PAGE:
Gathering and communicating knowledge are important aspects of the scientific endeavor. Yet presentation of data in public forums such as scientific meetings and publications makes it available not only to scientists, but also to others who may have different ideas about how to use research findings. A recent example of this type of hijacking is the introduction of synthetic cannabinoids that are sprayed on herbal products and subsequently smoked for their marijuana-like intoxicating properties. Originally developed for the legitimate research purpose of furthering understanding of the cannabinoid system, these synthetic cannabinoids are being abused worldwide, creating issues for regulatory and law enforcement agencies that are struggling to keep up with the growing number of compounds of various structural motifs. Besides describing the history of this emerging public health problem, this Occasional Paper highlights opportunities for research related to health issues caused by the new synthetic cannabinoids.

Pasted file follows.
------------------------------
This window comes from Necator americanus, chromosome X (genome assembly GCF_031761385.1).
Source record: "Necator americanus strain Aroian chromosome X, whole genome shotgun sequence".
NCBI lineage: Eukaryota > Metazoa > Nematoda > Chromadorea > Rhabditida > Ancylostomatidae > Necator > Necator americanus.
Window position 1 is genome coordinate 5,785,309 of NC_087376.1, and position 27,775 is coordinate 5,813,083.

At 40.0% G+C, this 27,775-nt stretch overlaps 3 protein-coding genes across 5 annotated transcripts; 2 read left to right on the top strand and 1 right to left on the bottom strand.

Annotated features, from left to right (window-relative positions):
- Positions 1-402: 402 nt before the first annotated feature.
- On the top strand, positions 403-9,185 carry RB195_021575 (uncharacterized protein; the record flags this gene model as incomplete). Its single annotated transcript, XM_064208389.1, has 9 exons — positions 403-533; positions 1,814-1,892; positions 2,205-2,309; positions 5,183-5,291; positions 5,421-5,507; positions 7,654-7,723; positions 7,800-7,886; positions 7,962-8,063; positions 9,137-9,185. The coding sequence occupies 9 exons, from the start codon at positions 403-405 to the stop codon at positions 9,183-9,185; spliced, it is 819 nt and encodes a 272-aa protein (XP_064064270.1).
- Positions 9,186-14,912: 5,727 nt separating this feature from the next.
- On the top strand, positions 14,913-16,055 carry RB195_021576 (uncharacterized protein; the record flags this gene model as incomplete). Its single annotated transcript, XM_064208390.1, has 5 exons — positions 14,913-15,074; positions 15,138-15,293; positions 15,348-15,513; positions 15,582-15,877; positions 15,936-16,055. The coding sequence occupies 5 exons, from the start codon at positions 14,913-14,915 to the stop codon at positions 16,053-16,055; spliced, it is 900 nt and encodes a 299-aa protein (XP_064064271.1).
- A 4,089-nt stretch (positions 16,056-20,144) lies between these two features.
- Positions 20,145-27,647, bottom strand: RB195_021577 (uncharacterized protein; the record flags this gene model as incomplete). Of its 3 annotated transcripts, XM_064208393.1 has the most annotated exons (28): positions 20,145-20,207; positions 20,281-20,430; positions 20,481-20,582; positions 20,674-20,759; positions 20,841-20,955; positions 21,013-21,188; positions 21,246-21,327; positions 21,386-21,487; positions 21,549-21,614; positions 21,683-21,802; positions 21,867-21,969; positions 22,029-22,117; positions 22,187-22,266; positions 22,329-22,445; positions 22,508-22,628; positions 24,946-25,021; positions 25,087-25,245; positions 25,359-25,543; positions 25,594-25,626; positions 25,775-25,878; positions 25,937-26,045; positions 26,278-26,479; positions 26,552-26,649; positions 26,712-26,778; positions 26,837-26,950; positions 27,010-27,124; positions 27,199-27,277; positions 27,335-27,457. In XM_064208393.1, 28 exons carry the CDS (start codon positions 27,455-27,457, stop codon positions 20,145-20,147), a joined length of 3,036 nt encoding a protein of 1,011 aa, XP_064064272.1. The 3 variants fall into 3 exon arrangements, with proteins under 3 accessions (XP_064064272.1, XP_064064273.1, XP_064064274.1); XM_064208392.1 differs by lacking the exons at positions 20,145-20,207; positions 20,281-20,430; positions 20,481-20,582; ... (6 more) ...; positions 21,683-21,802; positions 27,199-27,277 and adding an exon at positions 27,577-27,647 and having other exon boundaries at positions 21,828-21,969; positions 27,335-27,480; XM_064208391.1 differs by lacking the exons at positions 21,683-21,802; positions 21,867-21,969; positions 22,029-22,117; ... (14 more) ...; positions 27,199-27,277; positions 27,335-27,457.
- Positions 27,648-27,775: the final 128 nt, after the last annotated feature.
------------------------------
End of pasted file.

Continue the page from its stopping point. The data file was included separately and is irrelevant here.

Hijacking of basic research
By Jenny Wiley, Julie Marusich, John W Huffman, Robert L Balster, Brian Thomas.
November 2011 Open Access Peer Reviewed
© 2021 RTI International. This work is licensed under a Creative Commons Attribution-NonCommercial-NoDerivatives 4.0 International License.
Wiley, J., Marusich, J., Huffman, J. W., Balster, R. L., & Thomas, B. (2011). Hijacking of basic research: The case of synthetic cannabinoids. RTI Press. RTI Press Publication No. OP-0007-1111 https://doi.org/10.3768/rtipress.2011.op.0007.1111